The Flash: How Crisis on Infinite Earths Helps Set Up Ben Affleck and Michael Keaton's Batman Returns

DC fans got some pretty unexpected news on Thursday, with confirmation that both Ben Affleck and Michael Keaton will be reprising their roles as Batman in the upcoming The Flash movie. While both actors' version of the Caped Crusader had previously been tied to the Ezra Miller-led film in one way or another, the confirmation from director Andy Muschietti proves that it's definitely going to happen. If this news has left you wondering exactly how both Affleck and Keaton's Batmen will appear in the film - despite existing in wildly different versions of continuity - there is established precedent in it, thanks to The CW's "Crisis on Infinite Earths" crossover.

The event, which aired across December and January on the network, saw the show's roster of Arrowverse shows adapt the "Crisis" comic miniseries of the same name, which followed the destruction and recreation of the DC multiverse. In the television adaptation, this involved weaving in cameos and Easter eggs to a menagerie of different "Earths", many of which were based on existing DC Comics adaptations. One of the first "Earths" shown was Earth-89, which featured the return of Alexander Knox (Robert Wuhl), a Gotham Globe reporter and ally of Keaton's Bruce Wayne. Knox sat on a bench reading a newspaper that read "Batman Captures Joker", only to look up and notice the Bat-signal shining on the growing red skies above. Earth-89 was then seemingly destroyed by a wave of antimatter -- but didn't seem to completely be down for the count.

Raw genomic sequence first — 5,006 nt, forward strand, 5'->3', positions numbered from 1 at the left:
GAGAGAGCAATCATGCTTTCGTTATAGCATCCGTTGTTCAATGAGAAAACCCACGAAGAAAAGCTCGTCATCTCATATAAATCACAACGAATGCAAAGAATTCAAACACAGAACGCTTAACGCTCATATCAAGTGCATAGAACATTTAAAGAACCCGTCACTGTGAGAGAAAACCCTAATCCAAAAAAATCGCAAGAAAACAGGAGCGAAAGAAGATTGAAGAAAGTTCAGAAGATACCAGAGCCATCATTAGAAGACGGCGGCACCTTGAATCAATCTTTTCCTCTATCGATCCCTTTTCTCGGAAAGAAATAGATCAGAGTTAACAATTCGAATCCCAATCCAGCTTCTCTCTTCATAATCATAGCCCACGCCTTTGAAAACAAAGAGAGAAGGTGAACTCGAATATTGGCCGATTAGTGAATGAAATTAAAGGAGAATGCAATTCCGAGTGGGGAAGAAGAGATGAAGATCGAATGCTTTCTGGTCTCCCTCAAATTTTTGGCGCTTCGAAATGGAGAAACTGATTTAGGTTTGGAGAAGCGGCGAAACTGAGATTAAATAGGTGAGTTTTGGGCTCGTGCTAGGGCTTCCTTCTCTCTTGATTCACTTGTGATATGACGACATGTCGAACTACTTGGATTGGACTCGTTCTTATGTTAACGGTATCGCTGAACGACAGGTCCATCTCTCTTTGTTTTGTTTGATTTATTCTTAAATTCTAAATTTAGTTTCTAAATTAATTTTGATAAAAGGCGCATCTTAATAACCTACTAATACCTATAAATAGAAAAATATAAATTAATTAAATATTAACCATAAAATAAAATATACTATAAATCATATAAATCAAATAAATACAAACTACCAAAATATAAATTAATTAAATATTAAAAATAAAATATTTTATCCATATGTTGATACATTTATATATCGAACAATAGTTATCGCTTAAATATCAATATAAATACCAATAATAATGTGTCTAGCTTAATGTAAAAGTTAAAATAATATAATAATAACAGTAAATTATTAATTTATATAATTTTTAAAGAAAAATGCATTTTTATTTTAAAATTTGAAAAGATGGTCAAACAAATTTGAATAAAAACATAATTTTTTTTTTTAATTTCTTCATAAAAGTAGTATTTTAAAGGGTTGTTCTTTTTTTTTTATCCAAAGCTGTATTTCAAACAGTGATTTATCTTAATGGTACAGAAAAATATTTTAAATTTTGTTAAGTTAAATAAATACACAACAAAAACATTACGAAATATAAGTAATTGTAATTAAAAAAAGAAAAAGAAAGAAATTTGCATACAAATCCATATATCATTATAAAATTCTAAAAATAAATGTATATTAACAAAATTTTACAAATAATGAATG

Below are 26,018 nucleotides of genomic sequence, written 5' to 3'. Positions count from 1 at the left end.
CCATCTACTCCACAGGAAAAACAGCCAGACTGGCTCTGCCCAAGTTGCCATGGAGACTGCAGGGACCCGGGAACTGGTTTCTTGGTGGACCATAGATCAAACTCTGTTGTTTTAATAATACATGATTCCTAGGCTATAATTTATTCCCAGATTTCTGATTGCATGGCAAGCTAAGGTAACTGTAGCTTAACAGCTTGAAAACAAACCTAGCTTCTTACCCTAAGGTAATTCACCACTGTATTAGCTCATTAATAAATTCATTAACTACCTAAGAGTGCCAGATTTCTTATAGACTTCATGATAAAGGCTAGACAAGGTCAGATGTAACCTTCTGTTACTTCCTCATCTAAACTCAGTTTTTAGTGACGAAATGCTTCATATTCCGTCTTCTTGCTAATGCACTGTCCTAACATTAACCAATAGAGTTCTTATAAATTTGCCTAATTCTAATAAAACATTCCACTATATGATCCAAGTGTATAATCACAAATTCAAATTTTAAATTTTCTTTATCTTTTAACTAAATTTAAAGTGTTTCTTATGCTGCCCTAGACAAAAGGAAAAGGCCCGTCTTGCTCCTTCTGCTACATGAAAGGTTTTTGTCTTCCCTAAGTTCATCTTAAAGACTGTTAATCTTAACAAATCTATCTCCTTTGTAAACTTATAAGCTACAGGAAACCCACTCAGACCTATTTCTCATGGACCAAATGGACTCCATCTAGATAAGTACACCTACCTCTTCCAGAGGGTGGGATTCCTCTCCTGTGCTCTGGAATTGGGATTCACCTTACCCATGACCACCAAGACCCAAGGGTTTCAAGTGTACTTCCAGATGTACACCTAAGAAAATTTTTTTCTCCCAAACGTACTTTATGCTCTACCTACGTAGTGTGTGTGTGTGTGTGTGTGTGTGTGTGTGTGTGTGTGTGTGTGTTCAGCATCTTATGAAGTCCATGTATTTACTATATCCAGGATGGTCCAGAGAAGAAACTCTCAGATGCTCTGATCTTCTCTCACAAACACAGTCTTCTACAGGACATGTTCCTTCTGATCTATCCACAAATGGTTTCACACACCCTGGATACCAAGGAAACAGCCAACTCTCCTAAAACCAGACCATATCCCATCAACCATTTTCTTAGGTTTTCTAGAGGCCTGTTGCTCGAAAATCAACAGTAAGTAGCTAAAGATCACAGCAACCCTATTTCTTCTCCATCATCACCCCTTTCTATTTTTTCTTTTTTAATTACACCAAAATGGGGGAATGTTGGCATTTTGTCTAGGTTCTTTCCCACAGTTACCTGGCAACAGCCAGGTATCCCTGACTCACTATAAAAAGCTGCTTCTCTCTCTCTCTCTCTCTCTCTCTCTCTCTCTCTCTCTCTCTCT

The fourth hour of "Crisis" proceeded to link Affleck's Batman to the rest of the DC Multiverse in a roundabout way, with a completely unexpected cameo from Miller's version of The Flash. In a quick sequence, Miller and Grant Gustin's version of The Flash met face-to-face, and quickly became baffled by the fact that they were both Barry Allen. Gustin's Barry even seemed to unintentionally give Miller's Barry the idea to call himself "The Flash", before Miller's Barry disappears, remarking that he needs to tell Victor Stone/Cyborg (Ray Fisher) about this.

By having Miller and Gustin canonically share the screen together, "Crisis" firmly established Miller's fellow Justice League members - including Affleck's Batman - exist within one extension of the DC multiverse. While the Earth the main DC Films characters are on doesn't yet have a proper label (although, based off of comic precedent, they could probably go by "Earth-1", now that the Arrowverse's main Earth goes by "Earth-Prime"), it still firmly proved that there's a connection between the two -- and, by extension, a connection between that Earth and Keaton's Earth-89.

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"This movie is a bit of a hinge in the sense that it presents a story that implies a unified universe where all the cinematic iterations that we’ve seen before are valid,” Muschietti said when confirming Affleck and Keaton's roles. “It’s inclusive in the sense that it is saying all that you’ve seen exists, and everything that you will see exists, in the same unified multiverse.”

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